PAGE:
Back in 2014, it was announced that Arthur Blank, one of the founders of Home Depot and longtime owner of the Atlanta Falcons, had been awarded an expansion team in Major League Soccer, North America’s highest level professional soccer league. Blank planned to have the as-of-then unnamed team play its games at the also as-yet-unnamed new stadium he planned to build in downtown Atlanta.
At the time, my interest in soccer was largely based on following the World Cup every four years, sometimes paying attention to the Euro championships in the in-between two years and following (albeit not that closely) the English Premier League. Both of my sons had developed into major soccer fans, and I followed largely in order to have some conversation with each of them. Corey became a season ticket holder for the San Jose Earthquakes (I had gone to many Earthquakes games a generation ago growing up in the Bay Area), and Jason developed into such a rabid fan, especially of the U.S. Men’s National Team, that he co-founded a chapter of the American Outlaws (USMNT supporters) based in Knoxville, where he was attending the University of Tennessee.
So, when Atlanta was awarded a franchise, I decided to put down a $50 non-refundable deposit for 2 season tickets – with the first game not expected to be played for another 3 full years – in 2017, once the new stadium was built.
In the interim, life took on some interesting twists. I got a job offer in late 2014 from a company based back in the Bay Area (where I grew up, and where Corey lives) and FMG & I decided to move to California. We sold our house in Georgia, bought a rather more expensive one in California and never looked back. Except for every single day, from the very moment we moved.
The job wasn’t what I expected, and we had just found out that our first grandchild was on the way, back in Georgia. The last thing on my mind was the $50 I had sent to Arthur Blank & company. We went to a few Earthquakes games (this was their first season in their brand-new Avaya Stadium, which was so close to where we lived that we were able to ride our “townie” cruiser bikes to games), and had a good time.
Ultimately, we decided to unwind the whole California “episode” and move back to Georgia, selling and buying two houses again (2015 was a whirlwind of stress), arriving back at the beginning of 2016, right after I started another new job, where I could again work from wherever made sense. Around that time we found out the new team in Atlanta would be called the Atlanta United, and we were still on the list for “Founding Member” tickets.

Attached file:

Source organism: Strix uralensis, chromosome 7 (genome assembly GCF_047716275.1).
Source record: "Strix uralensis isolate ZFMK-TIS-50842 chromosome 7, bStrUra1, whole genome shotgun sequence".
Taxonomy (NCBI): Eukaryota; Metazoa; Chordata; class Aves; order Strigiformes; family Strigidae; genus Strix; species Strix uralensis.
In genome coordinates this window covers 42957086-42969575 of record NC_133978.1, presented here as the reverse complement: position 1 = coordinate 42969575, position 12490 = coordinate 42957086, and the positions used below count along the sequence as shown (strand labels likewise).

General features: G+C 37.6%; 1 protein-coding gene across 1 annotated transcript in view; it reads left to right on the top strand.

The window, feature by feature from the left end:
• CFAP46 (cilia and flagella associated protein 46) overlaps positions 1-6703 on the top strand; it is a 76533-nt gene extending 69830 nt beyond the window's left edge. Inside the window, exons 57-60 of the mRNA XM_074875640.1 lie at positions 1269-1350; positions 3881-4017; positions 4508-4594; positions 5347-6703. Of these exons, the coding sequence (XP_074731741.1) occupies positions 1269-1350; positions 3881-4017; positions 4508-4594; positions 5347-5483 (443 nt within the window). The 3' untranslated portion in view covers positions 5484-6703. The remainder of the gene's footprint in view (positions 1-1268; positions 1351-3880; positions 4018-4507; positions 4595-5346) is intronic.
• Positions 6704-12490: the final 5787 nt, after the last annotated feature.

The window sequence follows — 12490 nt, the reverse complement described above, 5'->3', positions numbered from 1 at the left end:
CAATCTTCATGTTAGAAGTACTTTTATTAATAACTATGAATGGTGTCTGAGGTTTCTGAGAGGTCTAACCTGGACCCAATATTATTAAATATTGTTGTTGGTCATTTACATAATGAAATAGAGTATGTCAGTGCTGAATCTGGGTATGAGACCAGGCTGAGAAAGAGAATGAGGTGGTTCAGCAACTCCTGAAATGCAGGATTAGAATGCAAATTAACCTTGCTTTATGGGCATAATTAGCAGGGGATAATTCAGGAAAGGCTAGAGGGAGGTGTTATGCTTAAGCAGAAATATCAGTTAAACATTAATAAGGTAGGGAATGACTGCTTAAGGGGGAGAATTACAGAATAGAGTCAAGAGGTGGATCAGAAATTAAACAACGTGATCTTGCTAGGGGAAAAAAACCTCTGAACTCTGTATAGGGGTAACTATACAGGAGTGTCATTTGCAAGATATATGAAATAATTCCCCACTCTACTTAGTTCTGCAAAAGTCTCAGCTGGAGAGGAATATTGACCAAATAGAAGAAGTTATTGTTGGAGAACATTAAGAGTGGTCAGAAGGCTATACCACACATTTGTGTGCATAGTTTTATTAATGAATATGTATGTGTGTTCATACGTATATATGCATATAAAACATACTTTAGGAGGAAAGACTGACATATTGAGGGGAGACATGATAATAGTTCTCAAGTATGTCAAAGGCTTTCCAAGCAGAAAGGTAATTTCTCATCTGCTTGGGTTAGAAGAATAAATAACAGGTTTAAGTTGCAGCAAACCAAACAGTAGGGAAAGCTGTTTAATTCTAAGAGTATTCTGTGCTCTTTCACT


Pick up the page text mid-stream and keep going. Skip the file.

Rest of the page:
Fast forward to the beginning of 2017, it was announced the team would begin the season March 5, and play its first 6 games at Georgia Tech’s Bobby Dodd Stadium due to construction delays at the state-of-the-art Mercedes Benz Stadium. We got excited about being part of something new. I had previously been a charter season ticket holder for the San Jose Sharks when they joined the National Hockey League in 1991. I kept those tickets until moving to Georgia in 2004. I used to joke that I “bled teal” (despite despising the color), and lived & died with every Sharks game as a result of being there from the beginning, from the first home game. That, despite the tribulations of being one of the best teams in hockey for 10 years, but underachieving, until finally making it to the Stanley Cup Finals two years ago…and promptly losing in 5 games.
The idea that somehow this new Atlanta soccer team would become that much a part of my life seemed unrealistic. I tempered my expectations greatly because soccer is “new” to the South, because Atlanta has a notoriously bad history of not supporting professional sports teams in general, and because I thought it was a mistake to put the team in a 70,000 seat multi-purpose stadium, when the trend in MLS has been to do the opposite – building soccer-specific venues with 18,000-22,000 seats, and that trend has made the league succeed in ways no one thought it could.